Joslin's Teddy Bear Clinic Provides Fun Diabetes Education
Monday, May 03, 2010
Dozens of children and their families came to Joslin on May 1 for the eighth annual Teddy Bear Clinic, which offered a friendly and entertaining way to learn about diabetes. Children brought their own teddy bears or other stuffed animals, and acted as doctors through medical procedures ranging from a weigh-in to an eye exam to a hospital stay. The young “doctors” also could pick another bear to take home. Run by pediatric staff and volunteers, the event was more than just fun for kids and their families living with diabetes, emphasized Lori Laffel, M.D., M.P.H., Chief of the Pediatric, Adolescent and Young Adult Section.
“The Teddy Bear Clinic provides multiple teachable moments, in a safe and fun environment,” said Dr. Laffel. “It’s a big day for kids with diabetes. They can come to Joslin and for once they won’t be examined and prodded themselves—instead, they examine their bears.”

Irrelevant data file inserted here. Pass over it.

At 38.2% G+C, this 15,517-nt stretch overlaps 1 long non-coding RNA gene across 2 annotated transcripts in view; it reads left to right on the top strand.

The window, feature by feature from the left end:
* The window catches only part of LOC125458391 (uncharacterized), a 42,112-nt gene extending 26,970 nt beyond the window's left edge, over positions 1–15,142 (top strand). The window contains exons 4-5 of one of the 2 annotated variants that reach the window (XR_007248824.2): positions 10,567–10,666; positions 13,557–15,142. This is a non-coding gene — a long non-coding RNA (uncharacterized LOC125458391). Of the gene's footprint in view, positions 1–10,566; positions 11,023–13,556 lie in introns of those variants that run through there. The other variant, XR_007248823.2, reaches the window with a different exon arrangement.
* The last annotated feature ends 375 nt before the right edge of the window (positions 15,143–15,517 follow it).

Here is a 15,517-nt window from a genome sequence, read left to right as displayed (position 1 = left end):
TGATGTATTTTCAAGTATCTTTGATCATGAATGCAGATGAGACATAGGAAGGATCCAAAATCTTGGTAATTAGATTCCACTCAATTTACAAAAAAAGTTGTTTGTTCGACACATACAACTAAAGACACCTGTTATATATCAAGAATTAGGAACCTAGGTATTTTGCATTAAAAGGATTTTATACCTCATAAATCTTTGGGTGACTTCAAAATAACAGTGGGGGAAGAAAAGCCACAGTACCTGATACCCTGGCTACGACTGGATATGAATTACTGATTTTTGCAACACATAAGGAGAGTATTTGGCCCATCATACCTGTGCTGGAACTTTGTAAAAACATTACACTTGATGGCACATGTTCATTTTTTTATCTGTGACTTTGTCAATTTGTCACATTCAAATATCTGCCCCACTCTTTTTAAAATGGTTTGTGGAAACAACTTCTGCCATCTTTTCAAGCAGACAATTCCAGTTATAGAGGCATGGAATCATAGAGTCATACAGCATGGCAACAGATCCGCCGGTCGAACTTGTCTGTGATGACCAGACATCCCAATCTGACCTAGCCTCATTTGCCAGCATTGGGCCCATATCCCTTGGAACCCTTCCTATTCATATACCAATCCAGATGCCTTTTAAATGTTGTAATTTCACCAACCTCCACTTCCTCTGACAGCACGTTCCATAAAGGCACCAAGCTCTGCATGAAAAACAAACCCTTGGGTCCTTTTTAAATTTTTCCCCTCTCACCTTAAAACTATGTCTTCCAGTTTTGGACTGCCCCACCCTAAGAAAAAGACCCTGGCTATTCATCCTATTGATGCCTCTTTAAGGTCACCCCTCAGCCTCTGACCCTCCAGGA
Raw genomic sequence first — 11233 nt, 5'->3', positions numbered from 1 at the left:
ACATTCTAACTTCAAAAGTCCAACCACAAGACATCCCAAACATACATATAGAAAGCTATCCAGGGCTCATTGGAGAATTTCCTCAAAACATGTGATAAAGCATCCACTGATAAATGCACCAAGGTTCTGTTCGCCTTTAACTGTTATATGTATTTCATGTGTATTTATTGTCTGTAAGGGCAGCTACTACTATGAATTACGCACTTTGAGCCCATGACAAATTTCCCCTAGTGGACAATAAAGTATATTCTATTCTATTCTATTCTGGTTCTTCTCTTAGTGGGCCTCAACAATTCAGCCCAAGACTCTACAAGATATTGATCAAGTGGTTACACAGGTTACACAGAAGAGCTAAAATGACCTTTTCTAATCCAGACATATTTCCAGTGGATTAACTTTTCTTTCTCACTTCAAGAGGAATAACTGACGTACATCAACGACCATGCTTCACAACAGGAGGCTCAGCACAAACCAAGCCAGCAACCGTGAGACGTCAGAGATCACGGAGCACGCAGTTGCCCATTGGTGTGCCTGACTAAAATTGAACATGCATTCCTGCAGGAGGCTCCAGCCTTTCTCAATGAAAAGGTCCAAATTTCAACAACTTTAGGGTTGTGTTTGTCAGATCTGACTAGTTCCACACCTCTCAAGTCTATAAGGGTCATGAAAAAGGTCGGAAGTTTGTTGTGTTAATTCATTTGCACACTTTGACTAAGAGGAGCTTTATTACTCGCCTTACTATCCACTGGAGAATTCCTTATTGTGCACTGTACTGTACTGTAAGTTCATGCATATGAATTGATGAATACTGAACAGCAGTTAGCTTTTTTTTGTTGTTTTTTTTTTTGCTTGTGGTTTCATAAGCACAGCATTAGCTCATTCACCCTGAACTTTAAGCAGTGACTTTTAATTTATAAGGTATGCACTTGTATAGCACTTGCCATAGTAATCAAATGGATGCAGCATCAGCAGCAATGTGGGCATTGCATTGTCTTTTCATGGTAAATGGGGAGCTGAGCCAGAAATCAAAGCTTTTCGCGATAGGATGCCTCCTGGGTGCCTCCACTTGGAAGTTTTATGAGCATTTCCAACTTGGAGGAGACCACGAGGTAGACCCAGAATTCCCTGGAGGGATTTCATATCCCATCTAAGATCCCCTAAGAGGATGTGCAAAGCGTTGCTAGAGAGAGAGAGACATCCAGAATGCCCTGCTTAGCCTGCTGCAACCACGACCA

Joslin was one of the first institutions to offer such an activity for outpatient children, and it fits directly within Joslin’s pediatric diabetes management strategy. “The best predictor of success in handling diabetes is to participate in regular medical care and education,” Dr. Laffel pointed out. “We want to start that habit in childhood and continue it into adulthood. The Teddy Bear Clinic helps to offer a positive environment for children who come here.”
“I love this event,” said one mother as she watched her five-year-old daughter give her bear an eye exam. “It reinforces what we’ve been telling our children about nutrition and being healthy.”
Here are more photos from the event.
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Page last updated: July 30, 2016